Yes, that is not a typo. After having a Big Girl Talk with myself (which I usually avoid at all costs), I faced up to the fact that I will probably not learn how to crochet until I get through at least half of my sock yarn. Which should get me through 2025. So there are two books and two winners. Winners were chosen via Random Number Generator.
Book 1 -
of Camp Runamuck.
Book 2 -
Theresa, I have your particulars, so to speak, so I will post the book this week. Retired Knitter, please contact me via email and give me your mailing address.
Last week ended with a bang, figuratively speaking. We had torrential rain all day Thursday, which fell on frozen ground and caused lots of flooding. The ground was frozen because it was -12 on Monday. I wonder how many gods we have pissed off... A cold front blew through late Thursday afternoon, changing the rain into snow, so my commute home took three tries and lasted two hours. During the last part of the ordeal, I had to take an alternate route down my mountain through 6 inches of snow on the road, frozen flooding, white out conditions and in the pitch dark. Life out here is not for the faint-hearted. I was sorely tempted to kiss the frozen ground in front of my house when I finally got home, but there were two dogs with their legs crossed in the house.
Friday morning, as I was busying myself to get ready for work, a neighbor sent a text telling me to check the news (I don't have television service) because some large boats had broken loose on the upper Hudson River and were zigzagging their way south. Most of the bridges had been closed. This means that it is virtually impossible to get from the east into the city. I worked from home.
Saturday, my volunteer meeting was rescheduled, so I ended up having the whole day - woohoo! I went to the farm and fed the cats, picked up milk and had a conversation with my farmer. He is planning on selling his dairy herd in the spring, keeping his heifers and doing nothing but hay. Another small dairy farmer bites the dust. It is an alarming trend in my area and in many areas in the Northeast -and across the country. The price of milk is pitifully low, the cost of feed, insurance, equipment, etc. just keeps going up, and the small farmer ends up barely making ends meet. There is also an alarming number of suicides among the small farming community because of this. It breaks my heart. Jasmine will be retired in the spring and off to (literally) greener pastures, at Marianne's beautiful farm. And I will have to find another source of raw milk.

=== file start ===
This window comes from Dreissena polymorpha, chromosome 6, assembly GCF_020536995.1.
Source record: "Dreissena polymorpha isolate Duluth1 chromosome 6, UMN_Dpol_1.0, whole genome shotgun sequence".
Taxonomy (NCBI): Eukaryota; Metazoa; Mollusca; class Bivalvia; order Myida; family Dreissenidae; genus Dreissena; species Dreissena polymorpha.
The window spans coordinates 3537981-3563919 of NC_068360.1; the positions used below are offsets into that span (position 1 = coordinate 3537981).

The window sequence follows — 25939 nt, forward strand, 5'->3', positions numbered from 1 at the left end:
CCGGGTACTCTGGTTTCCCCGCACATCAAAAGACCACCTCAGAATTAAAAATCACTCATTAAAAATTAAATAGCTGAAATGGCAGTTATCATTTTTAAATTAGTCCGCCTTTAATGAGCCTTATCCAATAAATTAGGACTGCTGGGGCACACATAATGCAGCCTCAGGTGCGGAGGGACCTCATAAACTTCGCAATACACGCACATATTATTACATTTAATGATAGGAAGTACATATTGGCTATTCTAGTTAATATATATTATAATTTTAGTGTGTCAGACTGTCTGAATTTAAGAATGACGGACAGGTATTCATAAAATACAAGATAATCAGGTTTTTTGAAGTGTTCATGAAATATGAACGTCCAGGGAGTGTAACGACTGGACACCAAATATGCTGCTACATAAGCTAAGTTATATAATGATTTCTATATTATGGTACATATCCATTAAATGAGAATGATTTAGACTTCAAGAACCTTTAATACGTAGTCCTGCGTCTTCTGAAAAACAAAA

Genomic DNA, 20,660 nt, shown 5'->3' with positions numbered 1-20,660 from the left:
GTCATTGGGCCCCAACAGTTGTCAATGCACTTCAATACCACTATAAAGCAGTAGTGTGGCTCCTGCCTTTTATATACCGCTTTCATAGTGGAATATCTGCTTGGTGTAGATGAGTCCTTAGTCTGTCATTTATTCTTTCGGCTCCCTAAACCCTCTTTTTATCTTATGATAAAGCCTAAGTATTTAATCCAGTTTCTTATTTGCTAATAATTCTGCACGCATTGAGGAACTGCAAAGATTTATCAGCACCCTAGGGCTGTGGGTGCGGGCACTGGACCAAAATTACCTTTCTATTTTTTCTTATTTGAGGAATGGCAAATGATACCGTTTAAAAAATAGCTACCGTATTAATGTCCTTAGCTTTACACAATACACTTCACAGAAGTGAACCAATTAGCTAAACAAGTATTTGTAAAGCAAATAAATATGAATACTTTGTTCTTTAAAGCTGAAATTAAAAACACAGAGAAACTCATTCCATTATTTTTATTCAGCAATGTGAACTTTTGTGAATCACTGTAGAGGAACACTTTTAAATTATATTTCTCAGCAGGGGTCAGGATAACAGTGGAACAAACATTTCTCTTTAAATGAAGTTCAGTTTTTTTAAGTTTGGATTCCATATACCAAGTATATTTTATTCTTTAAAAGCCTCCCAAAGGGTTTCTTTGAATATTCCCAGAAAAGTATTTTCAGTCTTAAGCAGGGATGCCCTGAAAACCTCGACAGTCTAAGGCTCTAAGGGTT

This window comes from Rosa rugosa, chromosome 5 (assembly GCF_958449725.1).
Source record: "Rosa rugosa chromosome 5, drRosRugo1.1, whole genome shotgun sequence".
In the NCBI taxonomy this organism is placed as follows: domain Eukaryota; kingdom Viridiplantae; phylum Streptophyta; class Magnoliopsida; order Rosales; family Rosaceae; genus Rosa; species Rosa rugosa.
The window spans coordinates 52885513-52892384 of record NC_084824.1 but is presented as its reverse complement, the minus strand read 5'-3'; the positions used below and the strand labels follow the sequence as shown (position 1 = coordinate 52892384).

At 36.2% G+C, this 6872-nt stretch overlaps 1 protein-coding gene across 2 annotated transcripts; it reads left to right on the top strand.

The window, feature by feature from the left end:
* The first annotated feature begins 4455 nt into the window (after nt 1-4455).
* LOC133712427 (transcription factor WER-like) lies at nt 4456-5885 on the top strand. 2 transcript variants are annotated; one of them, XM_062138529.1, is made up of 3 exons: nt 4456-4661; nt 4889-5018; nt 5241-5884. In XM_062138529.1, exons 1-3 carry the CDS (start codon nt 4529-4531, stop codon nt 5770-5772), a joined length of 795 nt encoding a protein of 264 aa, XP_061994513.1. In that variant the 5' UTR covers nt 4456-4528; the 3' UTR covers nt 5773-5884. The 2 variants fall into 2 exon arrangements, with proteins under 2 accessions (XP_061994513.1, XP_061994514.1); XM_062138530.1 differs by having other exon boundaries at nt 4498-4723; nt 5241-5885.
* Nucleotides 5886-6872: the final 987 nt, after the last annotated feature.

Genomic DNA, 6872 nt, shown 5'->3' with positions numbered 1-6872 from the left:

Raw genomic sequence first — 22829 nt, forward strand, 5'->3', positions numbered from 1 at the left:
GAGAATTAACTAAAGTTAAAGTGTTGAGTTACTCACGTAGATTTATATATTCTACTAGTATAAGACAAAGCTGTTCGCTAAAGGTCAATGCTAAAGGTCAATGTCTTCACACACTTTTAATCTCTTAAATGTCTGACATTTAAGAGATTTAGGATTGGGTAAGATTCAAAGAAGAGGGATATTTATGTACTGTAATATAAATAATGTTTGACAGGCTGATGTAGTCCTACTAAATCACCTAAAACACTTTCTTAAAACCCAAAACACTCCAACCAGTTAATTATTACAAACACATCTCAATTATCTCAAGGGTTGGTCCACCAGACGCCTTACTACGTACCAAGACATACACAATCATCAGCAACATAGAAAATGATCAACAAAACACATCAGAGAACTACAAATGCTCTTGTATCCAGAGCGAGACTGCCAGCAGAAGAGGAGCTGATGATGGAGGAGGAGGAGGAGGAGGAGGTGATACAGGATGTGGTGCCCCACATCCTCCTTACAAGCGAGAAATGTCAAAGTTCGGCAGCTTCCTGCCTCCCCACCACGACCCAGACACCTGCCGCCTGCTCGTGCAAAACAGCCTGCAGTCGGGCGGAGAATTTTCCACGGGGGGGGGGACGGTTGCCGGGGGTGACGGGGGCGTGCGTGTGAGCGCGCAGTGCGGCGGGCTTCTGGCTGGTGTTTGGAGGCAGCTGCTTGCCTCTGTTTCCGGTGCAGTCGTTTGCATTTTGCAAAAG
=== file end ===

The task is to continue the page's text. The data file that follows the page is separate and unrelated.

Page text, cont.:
I made yogurt and threw together a really good soup. It had chickpeas, butternut squash, apples, green chilis, vege broth, coconut milk, some chopped red peppers from the freezer, a jar of my home-canned diced tomatoes, garlic, curry powder, and cinnamon. It was delicious and warming. I also tackled the end of my apples from Marianne, peeling, coring, slicing and dehydrating them. They were a little lackluster in the flavor department, so I sprinkled a little cinnamon on them before dehydrating. The house smelled wonderful! This also provided a mound of peels and cores for the sheep and llama.
Sunday I finished my sister's socks (yay!) and realized I had knit my fancy socks too long (boo!), so have to rip them down a few inches. I decided to bake something new for the barn crew and, as I went online to peruse baking sites, I realized that I had an entire cookbook collection that I never use. Down with the electronics and into the bookcase. I came across this gem:
|Given to my Great Aunt Edie by a friend.|
|Back before computers - yes,|
in the time of dinosaurs
|Love this foreword - typewritten|
and in much more formal language
than we typically use now
True to the late 50s and early 60s, it leans heavily on canned goods, shortening and isn't shy about introducing bologna as an appetizer. However, I found a great, simple recipe for a layered coffee cake that I whipped up for the guys. It got the All Thumbs Up. I found a couple of other recipes that sounded intriguing, so they will go into the rotation.
It was also my weekend to cook dinner for my neighbor. I rummaged in the freezer and came up with the last package of ground beef and a package of ground pork. I decided to make spaghetti and meatballs because I have enough canned tomato products for a regiment. I managed to use three pints of herb tomato sauce and a quart of diced tomatoes! Woot! Only 150 jars to go!
|More wonderful smells|
Needing something bread-like to go with the pasta, I made gluten free bread sticks. I used my easy-peasy bagel recipe and just made flatish sticks. They weren't bad.
|Topped with Trader Joe's Everything|
But the Bagel sprinkles
I made tapioca pudding, too, but didn't get a picture of it because tapioca is, well, tapioca. It went out the door with my neighbor. My mother used to make it as a treat, being sure to embellish it with a maraschino cherry on top. She was big on maraschino cherries - one of our favorite salads was the "lighthouse" salad - a leaf of iceberg lettuce, topped with a ring of pineapple, scoop of cottage cheese, half a banana, with a maraschino 'light'.
Just as I was settling in for an evening of New Tricks
on the DVD player, accompanied by more knitting, I realized that Peanut and Lovey were crammed on the far end of their sofa - as far away from their usual preferred corner as possible. Sigh. Upon inspection, someone had barfed on the cover, pillow and sofa itself. I suspect Lovey, who tends to eat outside things that she shouldn't. DVD watching was put aside so that much laundry could be done. There is no rest for the parent of dogs.